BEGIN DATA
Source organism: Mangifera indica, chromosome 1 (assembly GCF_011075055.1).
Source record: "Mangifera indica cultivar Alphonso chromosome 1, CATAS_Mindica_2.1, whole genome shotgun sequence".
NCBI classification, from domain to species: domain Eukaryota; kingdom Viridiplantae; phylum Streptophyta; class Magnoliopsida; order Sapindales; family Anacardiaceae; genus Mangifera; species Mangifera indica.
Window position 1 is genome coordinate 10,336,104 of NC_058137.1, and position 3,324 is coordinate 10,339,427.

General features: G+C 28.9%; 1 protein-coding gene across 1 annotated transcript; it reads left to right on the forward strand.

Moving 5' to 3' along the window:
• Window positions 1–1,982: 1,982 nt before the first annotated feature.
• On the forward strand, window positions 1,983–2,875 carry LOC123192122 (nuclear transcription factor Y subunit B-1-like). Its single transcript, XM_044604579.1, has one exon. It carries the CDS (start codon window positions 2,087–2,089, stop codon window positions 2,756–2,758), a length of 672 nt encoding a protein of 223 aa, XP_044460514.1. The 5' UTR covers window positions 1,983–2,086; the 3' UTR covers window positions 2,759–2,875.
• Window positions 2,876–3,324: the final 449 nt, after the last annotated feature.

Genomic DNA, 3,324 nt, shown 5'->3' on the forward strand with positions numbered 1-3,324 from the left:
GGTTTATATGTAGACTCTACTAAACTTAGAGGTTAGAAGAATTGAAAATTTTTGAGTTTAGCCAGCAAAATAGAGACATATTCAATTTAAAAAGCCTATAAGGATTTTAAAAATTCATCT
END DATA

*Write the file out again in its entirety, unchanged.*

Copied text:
Source organism: Mangifera indica, chromosome 1 (assembly GCF_011075055.1).
Source record: "Mangifera indica cultivar Alphonso chromosome 1, CATAS_Mindica_2.1, whole genome shotgun sequence".
NCBI classification, from domain to species: domain Eukaryota; kingdom Viridiplantae; phylum Streptophyta; class Magnoliopsida; order Sapindales; family Anacardiaceae; genus Mangifera; species Mangifera indica.
Window position 1 is genome coordinate 10,336,104 of NC_058137.1, and position 3,324 is coordinate 10,339,427.

General features: G+C 28.9%; 1 protein-coding gene across 1 annotated transcript; it reads left to right on the forward strand.

Moving 5' to 3' along the window:
• Window positions 1–1,982: 1,982 nt before the first annotated feature.
• On the forward strand, window positions 1,983–2,875 carry LOC123192122 (nuclear transcription factor Y subunit B-1-like). Its single transcript, XM_044604579.1, has one exon. It carries the CDS (start codon window positions 2,087–2,089, stop codon window positions 2,756–2,758), a length of 672 nt encoding a protein of 223 aa, XP_044460514.1. The 5' UTR covers window positions 1,983–2,086; the 3' UTR covers window positions 2,759–2,875.
• Window positions 2,876–3,324: the final 449 nt, after the last annotated feature.

Genomic DNA, 3,324 nt, shown 5'->3' on the forward strand with positions numbered 1-3,324 from the left:
GGTTTATATGTAGACTCTACTAAACTTAGAGGTTAGAAGAATTGAAAATTTTTGAGTTTAGCCAGCAAAATAGAGACATATTCAATTTAAAAAGCCTATAAGGATTTTAAAAATTCATCT